Connections

We’ve all heard the term “mind-body connection.” But what does this mean at an experiential level? If you are fortunate enough to have experienced this “felt-sense connection,” are you able to draw upon it in your daily life? Most of us are too busy to stay “connected.” One downside of today’s fast-paced culture is the disconnect it fosters between mind (thoughts) and body (sensations). In our desire to get ahead and think ahead, we lose touch with what’s happening in the present. Connecting to sensation in our bodies is a way to be more fully in the present. And it can help balance the stresses in our day-to-day lives.

So what actually is sensation? And how do we connect to it?

Sensation can be described as the perception of physical internal bodily change—for example, the awareness of tension, temperature, tingling, and vibrations. Our bodies have receptors for all of this incoming information. Special senses (sight, sound, smell, taste and touch) connect us to internal and external stimuli, sending information to the brain. The brain then sorts, processes, and stores this information and sends out a response. It is all linked up by an intricate network of neural circuits.

Physiologically, the mind and body are bound together structurally and functionally; whatever affects one affects the other. All of us are born with the capacity to take in, process and express sensations. In fact, babies and young children are masters at focusing on present sensations. But somewhere along the way, we lose this ability to connect to our present. Instead, we find ways to ignore or avoid these sensations. In some cases, unresolved experiences and trauma may leave imprints on our sense memory, resulting in “stuck” areas in our body. This can make it difficult to connect fully to bodily sensation. Becoming aware of and releasing stuck areas in our bodies is different from reliving the associated trauma. This awareness can make us more engaged, authentic and effective in our lives.

With practice, we can expand our perceptual field to include more of our internal landscape. However, it takes conscious attention to regain what was once second nature. How do we do this in our daily lives?

Meditation, yoga, martial arts, movement and bodywork, and communing with nature are just a few examples of ways to calm our mind with our body, or our body with our mind. These different approaches cultivate awareness, both internally and externally. The key is transitioning this conscious awareness of felt-sense from the massage table, the yoga studio, or the walk in the woods into our daily lives. This takes devotion and practice.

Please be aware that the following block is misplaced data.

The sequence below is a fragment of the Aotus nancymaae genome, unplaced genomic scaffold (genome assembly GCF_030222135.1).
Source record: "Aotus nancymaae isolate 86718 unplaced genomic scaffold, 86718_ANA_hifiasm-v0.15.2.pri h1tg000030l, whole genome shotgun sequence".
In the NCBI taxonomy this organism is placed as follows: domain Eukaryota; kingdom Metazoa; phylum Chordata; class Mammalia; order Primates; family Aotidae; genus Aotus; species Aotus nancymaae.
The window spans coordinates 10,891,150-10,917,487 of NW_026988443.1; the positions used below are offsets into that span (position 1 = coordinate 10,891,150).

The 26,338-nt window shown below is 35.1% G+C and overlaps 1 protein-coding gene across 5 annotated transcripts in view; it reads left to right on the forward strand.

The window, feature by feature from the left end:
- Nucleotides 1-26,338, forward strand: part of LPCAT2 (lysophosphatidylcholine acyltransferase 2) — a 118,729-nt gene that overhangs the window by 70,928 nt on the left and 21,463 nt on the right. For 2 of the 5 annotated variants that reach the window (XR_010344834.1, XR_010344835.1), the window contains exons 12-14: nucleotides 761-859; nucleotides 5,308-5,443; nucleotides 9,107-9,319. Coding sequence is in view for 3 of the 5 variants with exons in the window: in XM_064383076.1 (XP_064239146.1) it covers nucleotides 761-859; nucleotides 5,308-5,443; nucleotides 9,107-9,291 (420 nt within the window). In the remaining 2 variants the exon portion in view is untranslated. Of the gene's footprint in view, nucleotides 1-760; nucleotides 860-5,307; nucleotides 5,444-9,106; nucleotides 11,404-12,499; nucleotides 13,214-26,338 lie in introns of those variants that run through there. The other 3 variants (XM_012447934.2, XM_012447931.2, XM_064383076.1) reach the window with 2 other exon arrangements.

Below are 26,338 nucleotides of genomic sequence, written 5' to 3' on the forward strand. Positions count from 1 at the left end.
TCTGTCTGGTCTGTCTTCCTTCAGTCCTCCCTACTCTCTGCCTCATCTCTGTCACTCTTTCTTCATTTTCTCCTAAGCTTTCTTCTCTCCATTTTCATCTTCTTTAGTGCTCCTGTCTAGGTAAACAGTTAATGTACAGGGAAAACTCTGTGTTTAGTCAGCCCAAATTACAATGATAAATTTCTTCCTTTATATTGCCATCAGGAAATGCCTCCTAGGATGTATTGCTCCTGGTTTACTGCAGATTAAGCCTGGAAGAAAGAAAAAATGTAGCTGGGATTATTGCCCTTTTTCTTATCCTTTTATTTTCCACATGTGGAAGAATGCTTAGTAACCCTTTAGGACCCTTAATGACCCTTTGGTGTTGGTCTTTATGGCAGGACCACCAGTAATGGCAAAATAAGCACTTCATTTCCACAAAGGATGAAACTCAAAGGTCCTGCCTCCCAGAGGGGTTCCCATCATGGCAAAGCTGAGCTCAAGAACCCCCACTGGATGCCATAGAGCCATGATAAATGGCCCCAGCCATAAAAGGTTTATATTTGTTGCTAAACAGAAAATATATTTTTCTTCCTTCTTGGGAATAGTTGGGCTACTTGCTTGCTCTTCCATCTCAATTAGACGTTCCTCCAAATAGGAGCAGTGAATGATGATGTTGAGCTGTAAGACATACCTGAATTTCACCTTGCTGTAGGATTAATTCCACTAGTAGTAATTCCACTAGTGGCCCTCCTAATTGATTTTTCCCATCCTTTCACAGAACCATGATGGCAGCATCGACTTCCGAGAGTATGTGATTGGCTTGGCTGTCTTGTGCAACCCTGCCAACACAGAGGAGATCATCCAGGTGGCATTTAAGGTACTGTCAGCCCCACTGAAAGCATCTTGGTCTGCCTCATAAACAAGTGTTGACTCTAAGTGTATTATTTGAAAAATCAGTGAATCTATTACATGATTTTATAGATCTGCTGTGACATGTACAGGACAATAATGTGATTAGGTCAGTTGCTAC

One effective exercise is simply to bring your attention to the present sensations in your body. For example, right now, as you sit reading this article, take a moment to close your eyes and see what you are aware of on a “body level.” Sense the weight of your body—how is it resting against the chair? How is the floor supporting your feet? Notice your breathing—how does your breath move your body? What else do you notice? Are there areas of discomfort? Are some parts of you harder to sense? Do some areas feel pleasurable and peaceful? Try to notice what is there without judgment or needing to change anything. Just be open and curious.

Simply witnessing and acknowledging what arises is a mind-body connection. Practicing this activity can help you become aware of—and maybe even let go of—reactive thoughts or sensations. It’s easier to let go of unhelpful feelings and reactions if we can first recognize them.

Try this exercise in different situations—for example, when you are stuck in a traffic jam. Instead of succumbing to growing anger and frustration, see if you can get into the felt-sense of that situation. Is your grip on the steering wheel tighter? What about the feeling in your gut? Perhaps your brow is furrowed and your jaw or teeth clenched. Once you experience these bodily sensations and realize they cannot improve the situation, you are in a position to release them.

Or perhaps you find yourself lying awake at night with racing thoughts. The more you try to shut down your brain, the more anxious you become, and the cycle intensifies. To calm your mind, try sensing what is happening below your head. You may notice physical sensations like your heart pounding in your chest or tightness in your solar plexus. See if you can notice how your body is making contact with the mattress and pillow, and try to feel your breath. Or see if you can recall the sense of total relaxation you have experienced at the end of a yoga class, during a massage, or while watching ocean waves lap at the shoreline. Bringing background information/sensations to the foreground results in a different perspective. This new viewpoint can slow down your reactions and create more space, allowing for options beyond your usual conditioned responses. In this case, it may be the key to falling back to sleep.

This awareness can be beneficial in many life situations. By simply witnessing events, experiencing our environment, and observing our physical and emotional sensations in response to whatever arises, we can become more open and curious, and awaken to life and to our selves.

– by Donna Waks